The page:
In comparison, In the matter of the R Trust  JRC 267A the trustee had not been involved in the proceedings in the English courts and so, when presented with an English order, the trustee could still apply to the Jersey court for directions concerning how to react and the full range of responses was still available including the protection of the firewall provisions.
The danger of intervening without first seeking the directions of the local court were further demonstrated In the matter of the A and B Trusts  JLR 444. In that case, a trustee intervened in proceedings of the English court and later sought approval from the Jersey court regarding their continuing participation (relating to their disclosure obligations). The Jersey court refused to make the order sought, and so denied the trustee the protection it sought in what had become a difficult situation.
In AD v The C Trust and PW  JRC 001 another route was highlighted when the English High Court issued a letter of request seeking assistance from the trustee's home court. If this assistance is granted by the local court then the overseas court can obtain information without the trust submitting and being subject to the concerns regarding disclosure obligations as highlighted above.
In the judgment of the Deputy Bailiff in Re: A Ltd the Deputy Bailiff identified that, if the trust in question had been a "standard" family discretionary trust with a class of beneficiaries extending beyond the divorcing couple, he "probably would have followed the reasoning in the H Trust case and concluded that it was best for the trustee not to submit to the jurisdiction."
Guernsey has been lacking authority in this area, so this is a helpful indication that the position in Jersey is likely to be followed.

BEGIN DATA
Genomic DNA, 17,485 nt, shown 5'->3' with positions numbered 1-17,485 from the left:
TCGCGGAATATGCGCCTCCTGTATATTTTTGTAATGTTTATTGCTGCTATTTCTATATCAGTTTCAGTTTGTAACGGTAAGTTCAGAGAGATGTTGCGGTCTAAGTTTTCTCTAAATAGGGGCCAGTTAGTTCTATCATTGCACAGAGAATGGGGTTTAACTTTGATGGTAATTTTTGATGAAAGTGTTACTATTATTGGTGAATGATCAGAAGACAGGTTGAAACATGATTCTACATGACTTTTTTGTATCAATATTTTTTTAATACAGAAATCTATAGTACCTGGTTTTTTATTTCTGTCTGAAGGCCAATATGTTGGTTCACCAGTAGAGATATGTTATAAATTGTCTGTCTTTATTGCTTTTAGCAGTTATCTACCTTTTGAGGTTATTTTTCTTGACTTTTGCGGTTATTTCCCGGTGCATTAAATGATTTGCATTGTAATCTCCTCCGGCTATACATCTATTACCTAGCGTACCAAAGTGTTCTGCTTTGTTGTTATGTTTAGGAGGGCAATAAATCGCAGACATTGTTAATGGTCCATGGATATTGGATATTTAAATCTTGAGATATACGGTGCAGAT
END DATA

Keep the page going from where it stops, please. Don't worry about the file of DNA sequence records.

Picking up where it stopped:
However, in Re: A Ltd the Guernsey court did depart from that general rule on a number of grounds. The case concerned a funded unapproved retirement benefits scheme (FURBS) with only one member. The Deputy Bailiff described the trustee's role as "mechanistic" and pointed to its lack of discretion: the trustee's responsibility was to make arrangements to pay a pension or (at the election of the member) pay a lump sum.
The Deputy Bailiff also pointed to some confusion around interpreting what had happened in the FURBS to the extent that there was some risk that the English proceedings could "head off in a direction that could not then be unscrambled in the event that an order were to be made (or some agreement reached beforehand) that could not lawfully be put into effect".
For these reasons the Royal Court of Guernsey considered this to be "one of those exceptional cases where submission to the jurisdiction of a foreign court was permissible and appropriate", and directed the trustee to submit and join the proceedings in the English Family Division. The trustee had been right to seek directions from the court and permitted it to recover its costs from the FURBS. Responding to or submitting to the jurisdiction of a foreign court will always be a matter on which trustees should seek advice, and on which directions from the Royal Court will often be advisable.